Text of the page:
Legislation, whilst useful, can be repealed or diluted. This is most likely to happen if it tries to achieve too much too soon. This Bill of Parliament in its final form will therefore need to be able to provide for encourage the use of common knowledge and science to help societal, economic and government sectors reduce their environmental footprint.

For example we know that aluminium is hugely energy intensive when being made in a smelter, but that recycled aluminium is not (1). Therefore a logical response should be to institute a recycling programme nation wide to cut down power generation.
We know that anthracite is the cleanest burning of the four coal types. Does it not therefore make sense to allow only anthracite to be burnt in coal burning utilities?
We know that in Denmark, regular waste is burnt to drive a turbine that supplies hot water to towns (2) – could such technology work here?

Other nations are experimenting with bio waste as a fuel source. Air New Zealand for example has been experimenting with biofuel as an alternative to the current aviation fuel (3). If we are to peacefully transition from fossil fuels to the future energy sources, we need to develop interim fuel sources. Local small scale variations such as using waste cooking oil/fat, which might be sustainable in large urban areas.

Sources:

https://www.thoughtco.com/the-benefits-of-aluminum-recycling-1204138
https://www.c40.org/case_studies/98-of-copenhagen-city-heating-supplied-by-waste-heat
https://www.airnewzealand.co.nz/press-release-2017-biofuel-rfi-update

RECOMMENDATIONS

I have broken my recommendations down into categories of urgency.

Break priorities into four or five categories urgency – e.g. IMMEDIATE, SHORT TERM, MID TERM, LONG TERM

In IMMEDIATE term put things like establishing aluminium and steel recycling programmes; changing types of coal being burnt

In SHORT term put things like local government plan changes; N.E.S.A.Q. changes if necessary, as they will need to have public input; an A.A. working group to look at necessary fuel standards for biofuel

In MID term look at things like establishing biofuel programme as an alternative to petroleum; changes to building code to provide for hempcrete, which is carbon friendly as it does not create as much carbon based gas as concrete manufacture does.

In LONG term, the eventual ending of fossil fuels, per the Zero Carbon legislation and the April 2018 announcement about the end of such fuels by 2050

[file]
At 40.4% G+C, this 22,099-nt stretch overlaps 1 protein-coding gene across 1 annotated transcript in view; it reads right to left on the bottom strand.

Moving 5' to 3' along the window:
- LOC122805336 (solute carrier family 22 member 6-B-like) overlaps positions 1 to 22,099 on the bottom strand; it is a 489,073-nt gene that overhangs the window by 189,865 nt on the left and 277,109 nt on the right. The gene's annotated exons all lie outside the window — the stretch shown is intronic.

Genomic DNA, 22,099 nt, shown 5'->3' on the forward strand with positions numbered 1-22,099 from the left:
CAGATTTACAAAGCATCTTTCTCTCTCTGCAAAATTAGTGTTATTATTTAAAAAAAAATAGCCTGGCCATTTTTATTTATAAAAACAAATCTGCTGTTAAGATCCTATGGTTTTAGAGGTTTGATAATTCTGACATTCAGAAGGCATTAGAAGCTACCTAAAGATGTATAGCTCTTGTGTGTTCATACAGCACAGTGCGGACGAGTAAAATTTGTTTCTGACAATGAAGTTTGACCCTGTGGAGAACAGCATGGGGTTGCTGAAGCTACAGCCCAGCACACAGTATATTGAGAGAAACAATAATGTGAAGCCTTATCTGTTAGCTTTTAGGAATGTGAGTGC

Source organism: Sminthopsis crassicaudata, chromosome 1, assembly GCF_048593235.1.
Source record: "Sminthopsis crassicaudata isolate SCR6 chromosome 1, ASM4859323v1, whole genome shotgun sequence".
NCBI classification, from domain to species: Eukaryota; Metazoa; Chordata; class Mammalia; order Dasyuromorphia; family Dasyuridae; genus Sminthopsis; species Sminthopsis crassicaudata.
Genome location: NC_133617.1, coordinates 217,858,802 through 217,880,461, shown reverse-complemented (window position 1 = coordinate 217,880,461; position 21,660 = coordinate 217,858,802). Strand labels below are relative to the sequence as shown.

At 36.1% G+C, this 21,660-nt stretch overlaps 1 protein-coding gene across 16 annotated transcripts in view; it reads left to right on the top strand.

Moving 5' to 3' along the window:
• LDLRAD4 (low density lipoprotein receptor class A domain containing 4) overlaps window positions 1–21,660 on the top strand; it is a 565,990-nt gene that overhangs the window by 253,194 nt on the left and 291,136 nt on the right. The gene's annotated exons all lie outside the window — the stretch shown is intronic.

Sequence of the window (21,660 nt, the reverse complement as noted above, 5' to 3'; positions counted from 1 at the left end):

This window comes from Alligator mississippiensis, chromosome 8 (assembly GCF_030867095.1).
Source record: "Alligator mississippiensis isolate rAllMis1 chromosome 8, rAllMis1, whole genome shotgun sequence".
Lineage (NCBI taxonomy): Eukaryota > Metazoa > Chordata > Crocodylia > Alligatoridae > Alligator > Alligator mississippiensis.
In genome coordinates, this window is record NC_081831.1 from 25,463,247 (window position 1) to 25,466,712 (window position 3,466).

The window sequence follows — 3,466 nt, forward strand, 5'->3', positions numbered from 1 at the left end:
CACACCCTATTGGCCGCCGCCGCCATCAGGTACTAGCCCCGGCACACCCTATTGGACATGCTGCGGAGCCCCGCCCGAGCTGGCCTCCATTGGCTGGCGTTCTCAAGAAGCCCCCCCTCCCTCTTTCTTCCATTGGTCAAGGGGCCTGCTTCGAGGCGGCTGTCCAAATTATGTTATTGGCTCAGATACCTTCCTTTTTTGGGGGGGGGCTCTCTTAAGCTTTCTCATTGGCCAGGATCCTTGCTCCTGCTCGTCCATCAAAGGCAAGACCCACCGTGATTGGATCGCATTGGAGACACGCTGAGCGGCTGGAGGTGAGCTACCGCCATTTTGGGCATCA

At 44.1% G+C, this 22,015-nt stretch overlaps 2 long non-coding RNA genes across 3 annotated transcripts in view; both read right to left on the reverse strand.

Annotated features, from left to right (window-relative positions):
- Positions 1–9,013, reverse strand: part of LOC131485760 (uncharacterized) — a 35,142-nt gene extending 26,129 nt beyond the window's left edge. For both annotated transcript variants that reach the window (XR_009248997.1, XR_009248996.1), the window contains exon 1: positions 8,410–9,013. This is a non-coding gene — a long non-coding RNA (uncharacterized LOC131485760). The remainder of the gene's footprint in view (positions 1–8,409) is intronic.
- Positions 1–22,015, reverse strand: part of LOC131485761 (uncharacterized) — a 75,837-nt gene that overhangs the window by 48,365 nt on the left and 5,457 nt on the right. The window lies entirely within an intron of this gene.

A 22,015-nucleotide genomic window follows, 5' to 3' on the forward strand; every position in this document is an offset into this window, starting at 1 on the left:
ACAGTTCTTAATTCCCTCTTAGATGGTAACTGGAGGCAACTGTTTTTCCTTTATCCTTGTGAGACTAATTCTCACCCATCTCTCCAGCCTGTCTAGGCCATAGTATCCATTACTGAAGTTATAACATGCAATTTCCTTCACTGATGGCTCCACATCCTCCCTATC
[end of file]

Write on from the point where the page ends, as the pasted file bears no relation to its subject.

Keep the Parliamentary review and inquiries and other legislative mechanisms to a minimum. Much of this is based on known technology and science developed and put into practice overseas. Legislation should be for filling in gaps where business, communities and planning practitioners cannot achieve goals on their own or within their collective means.

Assessment of the Climate Change Response (Zero Carbon)Bill


As a response to the growing concern about the impact of climate change on New Zealand, and in order to give effect to our commitments under the Paris agreement of 2015, the Government has drafted the Climate Change Response (Zero Carbon)Bill. This article attempts to assess the C.C.R. Bill.

The Bill of Parliament is broken into the following parts:

  • Part 1A focuses on the establishment of the Climate Change Commission, its powers/functions/duties, composition and so forth
  • Part 1B focuses on the establishment of the emission reduction targets, the emission budgets and the processes for establishing these budgets, as well as the role of the Commission and the monitoring of the targets
  • Part 1C focuses on adaptation to climate change
  • Part 2 examines consequential amendments

There are good parts in this Bill of Parliament. They include provision for:

  • A Climate Change Commission that will include a range of figures from scientists to people in the business community, as well as those familiar with local government and planning processes
  • Reducing emissions that are not biogenic methane to net zero by 2050; reduce biogenic methane by 24-47% by 2050 and by 10% or more by 2030
  • A sequence of emissions budgets that act as stepping stones towards the above targets
  • Require the Government to develop policies for adaptation and mitigation

There is however significant room for improvement. There does not appear to be any mention of providing for more immediate as well as intermediate steps that do not need substantial policy development and which are already known to work. The lack of urgency around these has been a cause of concern among environmentalists and the Green Party, but are also potentially likely to have useful social outcomes such as improved energy budgets. I have covered all of these concerns in previous articles.